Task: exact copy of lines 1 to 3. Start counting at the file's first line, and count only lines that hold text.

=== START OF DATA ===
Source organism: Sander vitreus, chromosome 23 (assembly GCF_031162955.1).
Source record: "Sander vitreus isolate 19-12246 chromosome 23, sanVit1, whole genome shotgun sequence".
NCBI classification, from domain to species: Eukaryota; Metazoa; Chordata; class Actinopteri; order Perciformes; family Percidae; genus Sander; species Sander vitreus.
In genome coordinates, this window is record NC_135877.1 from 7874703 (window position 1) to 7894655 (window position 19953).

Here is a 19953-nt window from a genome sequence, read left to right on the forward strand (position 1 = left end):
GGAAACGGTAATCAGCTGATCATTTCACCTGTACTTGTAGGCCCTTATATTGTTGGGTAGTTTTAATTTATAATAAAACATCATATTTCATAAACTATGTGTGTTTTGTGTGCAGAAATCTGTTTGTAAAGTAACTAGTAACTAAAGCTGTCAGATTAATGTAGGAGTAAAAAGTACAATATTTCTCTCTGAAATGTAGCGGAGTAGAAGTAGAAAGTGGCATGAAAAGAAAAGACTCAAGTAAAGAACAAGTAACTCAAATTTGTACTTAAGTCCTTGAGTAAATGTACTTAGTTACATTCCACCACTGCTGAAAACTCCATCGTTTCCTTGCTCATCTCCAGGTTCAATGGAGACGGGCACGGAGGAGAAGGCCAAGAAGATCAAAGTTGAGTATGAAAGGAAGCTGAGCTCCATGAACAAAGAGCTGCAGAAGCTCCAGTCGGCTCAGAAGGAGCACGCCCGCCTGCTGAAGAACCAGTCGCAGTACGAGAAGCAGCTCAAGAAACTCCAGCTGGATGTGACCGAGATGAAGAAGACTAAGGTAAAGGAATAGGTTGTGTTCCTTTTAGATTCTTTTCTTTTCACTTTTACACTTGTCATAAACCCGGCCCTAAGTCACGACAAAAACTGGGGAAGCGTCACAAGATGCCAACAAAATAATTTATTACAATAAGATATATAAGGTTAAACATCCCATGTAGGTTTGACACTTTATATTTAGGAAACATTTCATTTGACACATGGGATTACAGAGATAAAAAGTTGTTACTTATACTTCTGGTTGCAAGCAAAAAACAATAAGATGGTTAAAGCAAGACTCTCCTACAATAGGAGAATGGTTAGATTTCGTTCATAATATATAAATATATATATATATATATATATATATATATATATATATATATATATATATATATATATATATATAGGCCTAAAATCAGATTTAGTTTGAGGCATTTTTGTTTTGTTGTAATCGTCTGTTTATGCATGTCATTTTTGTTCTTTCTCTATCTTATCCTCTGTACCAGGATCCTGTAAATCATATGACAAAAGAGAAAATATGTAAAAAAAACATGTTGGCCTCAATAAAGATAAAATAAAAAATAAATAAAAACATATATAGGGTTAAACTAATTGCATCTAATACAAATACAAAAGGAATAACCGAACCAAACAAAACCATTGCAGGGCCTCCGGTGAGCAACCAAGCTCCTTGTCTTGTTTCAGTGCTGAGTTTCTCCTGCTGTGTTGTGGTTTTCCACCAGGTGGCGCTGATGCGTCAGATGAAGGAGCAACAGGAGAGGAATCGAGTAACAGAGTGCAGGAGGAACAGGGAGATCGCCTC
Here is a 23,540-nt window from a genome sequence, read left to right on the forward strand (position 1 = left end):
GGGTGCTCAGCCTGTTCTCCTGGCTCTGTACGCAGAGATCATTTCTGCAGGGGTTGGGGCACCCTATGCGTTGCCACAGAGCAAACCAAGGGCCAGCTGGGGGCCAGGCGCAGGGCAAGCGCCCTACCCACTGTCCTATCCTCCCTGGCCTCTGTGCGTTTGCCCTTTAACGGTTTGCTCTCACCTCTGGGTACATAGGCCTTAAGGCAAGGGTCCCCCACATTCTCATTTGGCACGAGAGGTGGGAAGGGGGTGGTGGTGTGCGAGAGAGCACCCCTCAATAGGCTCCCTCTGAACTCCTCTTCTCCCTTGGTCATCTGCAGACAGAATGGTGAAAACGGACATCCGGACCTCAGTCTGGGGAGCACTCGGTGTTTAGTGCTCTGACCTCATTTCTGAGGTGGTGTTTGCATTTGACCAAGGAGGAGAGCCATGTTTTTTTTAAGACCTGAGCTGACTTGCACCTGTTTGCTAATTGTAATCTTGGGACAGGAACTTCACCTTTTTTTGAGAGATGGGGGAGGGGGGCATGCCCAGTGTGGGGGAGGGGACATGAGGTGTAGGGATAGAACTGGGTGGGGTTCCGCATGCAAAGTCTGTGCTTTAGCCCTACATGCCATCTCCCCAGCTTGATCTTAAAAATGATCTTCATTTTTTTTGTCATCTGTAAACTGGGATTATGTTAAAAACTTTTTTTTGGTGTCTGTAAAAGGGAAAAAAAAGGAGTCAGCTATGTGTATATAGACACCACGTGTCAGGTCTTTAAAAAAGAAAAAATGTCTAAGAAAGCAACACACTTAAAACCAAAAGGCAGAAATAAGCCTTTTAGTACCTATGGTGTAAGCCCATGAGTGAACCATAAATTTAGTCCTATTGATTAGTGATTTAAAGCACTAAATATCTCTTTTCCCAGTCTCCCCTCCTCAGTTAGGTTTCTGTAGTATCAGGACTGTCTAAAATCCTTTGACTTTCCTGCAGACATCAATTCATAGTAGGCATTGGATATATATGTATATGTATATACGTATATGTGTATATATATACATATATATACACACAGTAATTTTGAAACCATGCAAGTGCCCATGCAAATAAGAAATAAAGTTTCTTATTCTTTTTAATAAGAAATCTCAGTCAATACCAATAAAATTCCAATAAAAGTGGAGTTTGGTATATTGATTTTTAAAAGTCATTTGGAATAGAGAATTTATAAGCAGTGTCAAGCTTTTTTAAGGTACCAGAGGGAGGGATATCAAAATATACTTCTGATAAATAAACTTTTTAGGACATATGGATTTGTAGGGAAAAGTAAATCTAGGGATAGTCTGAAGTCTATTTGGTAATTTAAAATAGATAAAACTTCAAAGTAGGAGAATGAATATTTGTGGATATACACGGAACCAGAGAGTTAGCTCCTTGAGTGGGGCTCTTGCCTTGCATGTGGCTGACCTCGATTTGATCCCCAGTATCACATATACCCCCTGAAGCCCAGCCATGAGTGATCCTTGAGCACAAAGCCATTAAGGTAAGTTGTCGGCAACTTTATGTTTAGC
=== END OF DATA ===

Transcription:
Source organism: Sander vitreus, chromosome 23 (assembly GCF_031162955.1).
Source record: "Sander vitreus isolate 19-12246 chromosome 23, sanVit1, whole genome shotgun sequence".
NCBI classification, from domain to species: Eukaryota; Metazoa; Chordata; class Actinopteri; order Perciformes; family Percidae; genus Sander; species Sander vitreus.